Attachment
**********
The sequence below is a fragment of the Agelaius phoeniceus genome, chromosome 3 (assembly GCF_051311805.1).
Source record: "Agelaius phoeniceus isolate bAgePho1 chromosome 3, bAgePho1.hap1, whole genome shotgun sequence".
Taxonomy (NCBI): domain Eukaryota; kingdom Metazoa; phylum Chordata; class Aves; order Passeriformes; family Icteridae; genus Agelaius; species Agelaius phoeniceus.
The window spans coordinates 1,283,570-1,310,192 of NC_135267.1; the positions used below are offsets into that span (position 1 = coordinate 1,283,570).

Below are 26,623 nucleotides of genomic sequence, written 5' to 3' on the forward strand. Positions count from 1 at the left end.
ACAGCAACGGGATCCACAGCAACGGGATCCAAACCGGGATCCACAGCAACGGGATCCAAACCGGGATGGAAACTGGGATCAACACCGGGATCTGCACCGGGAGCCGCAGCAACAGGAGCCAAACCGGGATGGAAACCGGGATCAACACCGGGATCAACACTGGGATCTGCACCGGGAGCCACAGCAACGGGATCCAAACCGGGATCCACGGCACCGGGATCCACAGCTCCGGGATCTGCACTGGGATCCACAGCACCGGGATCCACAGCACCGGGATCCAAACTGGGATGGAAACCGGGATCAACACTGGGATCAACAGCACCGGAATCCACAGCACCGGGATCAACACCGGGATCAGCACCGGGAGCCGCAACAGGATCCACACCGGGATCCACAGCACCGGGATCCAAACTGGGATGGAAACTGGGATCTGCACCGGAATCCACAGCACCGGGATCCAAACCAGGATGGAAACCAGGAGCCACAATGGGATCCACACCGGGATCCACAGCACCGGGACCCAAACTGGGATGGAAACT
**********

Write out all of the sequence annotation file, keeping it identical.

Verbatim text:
The sequence below is a fragment of the Agelaius phoeniceus genome, chromosome 3 (assembly GCF_051311805.1).
Source record: "Agelaius phoeniceus isolate bAgePho1 chromosome 3, bAgePho1.hap1, whole genome shotgun sequence".
Taxonomy (NCBI): domain Eukaryota; kingdom Metazoa; phylum Chordata; class Aves; order Passeriformes; family Icteridae; genus Agelaius; species Agelaius phoeniceus.
The window spans coordinates 1,283,570-1,310,192 of NC_135267.1; the positions used below are offsets into that span (position 1 = coordinate 1,283,570).

Below are 26,623 nucleotides of genomic sequence, written 5' to 3' on the forward strand. Positions count from 1 at the left end.
ACAGCAACGGGATCCACAGCAACGGGATCCAAACCGGGATCCACAGCAACGGGATCCAAACCGGGATGGAAACTGGGATCAACACCGGGATCTGCACCGGGAGCCGCAGCAACAGGAGCCAAACCGGGATGGAAACCGGGATCAACACCGGGATCAACACTGGGATCTGCACCGGGAGCCACAGCAACGGGATCCAAACCGGGATCCACGGCACCGGGATCCACAGCTCCGGGATCTGCACTGGGATCCACAGCACCGGGATCCACAGCACCGGGATCCAAACTGGGATGGAAACCGGGATCAACACTGGGATCAACAGCACCGGAATCCACAGCACCGGGATCAACACCGGGATCAGCACCGGGAGCCGCAACAGGATCCACACCGGGATCCACAGCACCGGGATCCAAACTGGGATGGAAACTGGGATCTGCACCGGAATCCACAGCACCGGGATCCAAACCAGGATGGAAACCAGGAGCCACAATGGGATCCACACCGGGATCCACAGCACCGGGACCCAAACTGGGATGGAAACT